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Related to Wahhabis: Wahabi


or Wa·ha·bi (wä-hä′bē)
n. pl. Wah·ha·bis or Wa·ha·bis
A member of a Muslim sect founded by Abdul Wahhab (1703-1792), known for its strict observance of the Koran and flourishing mainly in Arabia.

Wah·ha′bism (-bĭz′əm) n.


(wəˈhɑːbɪ) or


n, pl -bis
(Islam) a member of a strictly conservative Muslim sect founded in the 18th century with the aim of eliminating all innovations later than the 3rd century of Islam
Wahˈhabism, Waˈhabism n


or Wa•ha•bi

(wəˈhɑ bi, wɑ-)

also Wah•ha•bite


n., pl. -bis also -bites.
a member of a conservative Muslim group founded orig. by followers of ‘Abd al-Wahhab (1703–92).
[1800–10; < Arabic, =‘Abd al-Wahhab + suffix of appurtenance]
ThesaurusAntonymsRelated WordsSynonymsLegend:
Noun1.Wahhabi - a member of a strictly orthodox Sunni Muslim sect from Saudi Arabia; strives to purify Islamic beliefs and rejects any innovation occurring after the 3rd century of Islam; "Osama bin Laden is said to be a Wahhabi Muslim"
Moslem, Muslim - a believer in or follower of Islam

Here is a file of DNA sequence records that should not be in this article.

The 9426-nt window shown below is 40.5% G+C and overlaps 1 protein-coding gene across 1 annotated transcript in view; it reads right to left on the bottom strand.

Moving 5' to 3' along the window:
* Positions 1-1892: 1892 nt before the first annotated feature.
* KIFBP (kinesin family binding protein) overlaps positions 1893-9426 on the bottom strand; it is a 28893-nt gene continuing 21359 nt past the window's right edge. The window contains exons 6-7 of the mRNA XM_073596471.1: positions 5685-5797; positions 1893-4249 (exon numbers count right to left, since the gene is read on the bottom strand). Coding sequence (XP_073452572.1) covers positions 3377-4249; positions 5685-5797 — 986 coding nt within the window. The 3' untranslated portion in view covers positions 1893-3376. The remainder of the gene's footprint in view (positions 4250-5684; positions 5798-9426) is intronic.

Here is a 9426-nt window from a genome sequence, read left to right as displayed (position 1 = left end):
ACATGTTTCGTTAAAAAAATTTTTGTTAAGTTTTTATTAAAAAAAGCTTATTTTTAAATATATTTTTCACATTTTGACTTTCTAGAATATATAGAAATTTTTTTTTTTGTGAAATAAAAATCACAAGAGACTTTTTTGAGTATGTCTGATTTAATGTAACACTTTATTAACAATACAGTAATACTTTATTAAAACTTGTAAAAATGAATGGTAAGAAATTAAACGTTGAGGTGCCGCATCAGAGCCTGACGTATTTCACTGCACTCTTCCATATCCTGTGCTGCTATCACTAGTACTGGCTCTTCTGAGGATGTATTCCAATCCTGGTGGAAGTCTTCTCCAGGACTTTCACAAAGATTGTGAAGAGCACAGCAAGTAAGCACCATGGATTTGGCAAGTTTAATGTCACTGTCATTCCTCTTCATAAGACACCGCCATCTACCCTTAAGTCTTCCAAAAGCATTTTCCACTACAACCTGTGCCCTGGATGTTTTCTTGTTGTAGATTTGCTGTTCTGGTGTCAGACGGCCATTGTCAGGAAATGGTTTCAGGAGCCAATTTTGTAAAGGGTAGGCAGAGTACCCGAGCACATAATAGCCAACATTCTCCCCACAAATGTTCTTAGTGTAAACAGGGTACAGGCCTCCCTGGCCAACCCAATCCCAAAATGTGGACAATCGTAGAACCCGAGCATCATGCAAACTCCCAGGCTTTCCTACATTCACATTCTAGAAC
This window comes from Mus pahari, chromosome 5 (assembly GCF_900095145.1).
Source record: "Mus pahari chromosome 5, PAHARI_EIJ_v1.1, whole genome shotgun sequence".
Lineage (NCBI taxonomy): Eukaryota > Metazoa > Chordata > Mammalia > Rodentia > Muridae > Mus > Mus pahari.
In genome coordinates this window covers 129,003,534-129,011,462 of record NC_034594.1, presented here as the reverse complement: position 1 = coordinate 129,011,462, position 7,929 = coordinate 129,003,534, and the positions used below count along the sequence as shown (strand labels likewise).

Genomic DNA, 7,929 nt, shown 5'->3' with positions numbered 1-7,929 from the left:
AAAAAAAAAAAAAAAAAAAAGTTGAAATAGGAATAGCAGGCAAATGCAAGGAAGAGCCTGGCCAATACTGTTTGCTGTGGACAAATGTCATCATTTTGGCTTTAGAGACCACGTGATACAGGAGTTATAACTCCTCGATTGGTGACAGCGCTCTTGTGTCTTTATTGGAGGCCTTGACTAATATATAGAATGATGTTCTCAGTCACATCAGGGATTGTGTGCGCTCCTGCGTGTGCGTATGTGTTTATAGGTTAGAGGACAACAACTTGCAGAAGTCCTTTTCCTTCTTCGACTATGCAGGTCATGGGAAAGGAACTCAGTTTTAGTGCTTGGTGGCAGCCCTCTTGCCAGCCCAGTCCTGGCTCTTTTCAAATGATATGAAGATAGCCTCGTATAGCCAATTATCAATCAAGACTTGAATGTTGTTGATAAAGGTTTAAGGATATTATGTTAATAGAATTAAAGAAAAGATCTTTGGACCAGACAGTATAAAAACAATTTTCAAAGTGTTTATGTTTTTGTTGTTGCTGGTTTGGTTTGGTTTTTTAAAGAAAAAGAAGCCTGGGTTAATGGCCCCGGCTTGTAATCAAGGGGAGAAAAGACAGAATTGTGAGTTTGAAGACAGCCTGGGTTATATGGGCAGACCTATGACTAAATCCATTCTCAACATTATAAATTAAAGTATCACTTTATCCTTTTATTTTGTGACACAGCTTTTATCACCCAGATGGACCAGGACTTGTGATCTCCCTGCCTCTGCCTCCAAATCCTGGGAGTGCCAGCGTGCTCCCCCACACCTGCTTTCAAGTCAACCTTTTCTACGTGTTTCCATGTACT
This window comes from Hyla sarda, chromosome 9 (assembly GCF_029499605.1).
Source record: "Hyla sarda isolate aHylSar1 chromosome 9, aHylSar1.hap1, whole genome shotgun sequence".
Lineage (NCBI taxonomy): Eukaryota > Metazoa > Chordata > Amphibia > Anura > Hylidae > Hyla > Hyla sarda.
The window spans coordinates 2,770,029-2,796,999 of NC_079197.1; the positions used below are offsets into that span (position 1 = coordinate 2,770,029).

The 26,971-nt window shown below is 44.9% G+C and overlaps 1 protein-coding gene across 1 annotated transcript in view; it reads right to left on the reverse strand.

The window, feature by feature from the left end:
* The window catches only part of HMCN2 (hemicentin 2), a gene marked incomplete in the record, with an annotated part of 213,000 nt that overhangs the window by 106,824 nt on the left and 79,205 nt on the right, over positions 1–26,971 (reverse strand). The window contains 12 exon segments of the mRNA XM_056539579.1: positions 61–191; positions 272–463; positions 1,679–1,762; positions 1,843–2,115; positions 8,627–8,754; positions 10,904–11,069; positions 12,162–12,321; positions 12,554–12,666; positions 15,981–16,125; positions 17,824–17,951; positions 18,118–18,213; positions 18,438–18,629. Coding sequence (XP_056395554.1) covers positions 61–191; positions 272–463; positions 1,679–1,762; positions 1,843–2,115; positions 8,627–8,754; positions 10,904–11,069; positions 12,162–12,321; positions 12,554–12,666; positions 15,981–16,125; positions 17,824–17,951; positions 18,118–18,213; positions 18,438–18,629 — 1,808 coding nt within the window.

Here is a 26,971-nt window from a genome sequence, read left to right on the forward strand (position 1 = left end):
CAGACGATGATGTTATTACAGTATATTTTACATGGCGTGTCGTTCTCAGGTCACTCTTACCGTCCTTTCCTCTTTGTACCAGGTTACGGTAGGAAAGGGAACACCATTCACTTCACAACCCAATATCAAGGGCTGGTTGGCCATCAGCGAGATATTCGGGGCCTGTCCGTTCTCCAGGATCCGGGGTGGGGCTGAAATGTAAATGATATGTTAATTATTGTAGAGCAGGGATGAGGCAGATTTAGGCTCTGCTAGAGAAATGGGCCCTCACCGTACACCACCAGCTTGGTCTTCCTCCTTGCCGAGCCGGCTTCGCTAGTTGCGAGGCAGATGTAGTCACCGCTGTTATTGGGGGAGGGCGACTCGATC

References in periodicals archive ?
Strict Wahhabis say all those who do not practice their form of Islam are heathens and enemies.
They need to take this matter to the UN Security Council for international action and demand Riyadh to cut money flowing to the Wahhabis, Salafists, extremists and terrorists in the region, including to various terror groups in Syria.
Wahhabis believe it is okay to kill other Muslims who "deviate".
Wahhabis continue to seek ways to export their ideology abroad.
It was the latest in a series of reports of terrorist activity in Iran that the regime has blamed simply on "takfiris," a term generally applied to Saudi Wahhabis and to the Islamic State.
The campaign is not simply a product of the marriage between the Al Sauds and the Wahhabis.
Hopwood demonstrates how the union of politics and religion went a long way for Abdul-Aziz as within two centuries (from 1744 to the beginning of the 20th century), a majority of the Central Arabia's settled populations had identified themselves as Wahhabis.
Restructuring the economy will inevitably involve a renegotiation of the Al Saud's bargain with the Wahhabis and the kingdom's social contract in which the population surrendered political rights for cradle-to-grave economic benefits.
They began to take root in the 1970s when, awash with petrodollars, Saudi Wahhabis began to export Wahhabi extremism.
16: 'In 1923, when this empire was abolished and had no control over any part of Arabia, the Wahhabis massacred over a half million people in Mecca when they conquered it.
The Wahhabis Seen Through European Eyes (1772-1830): Deists and Puritans of Islam
Wahhabis call themselves "Salafi," referring to the "pious predecessors," or the first three generations of Muslims from the Hadith period.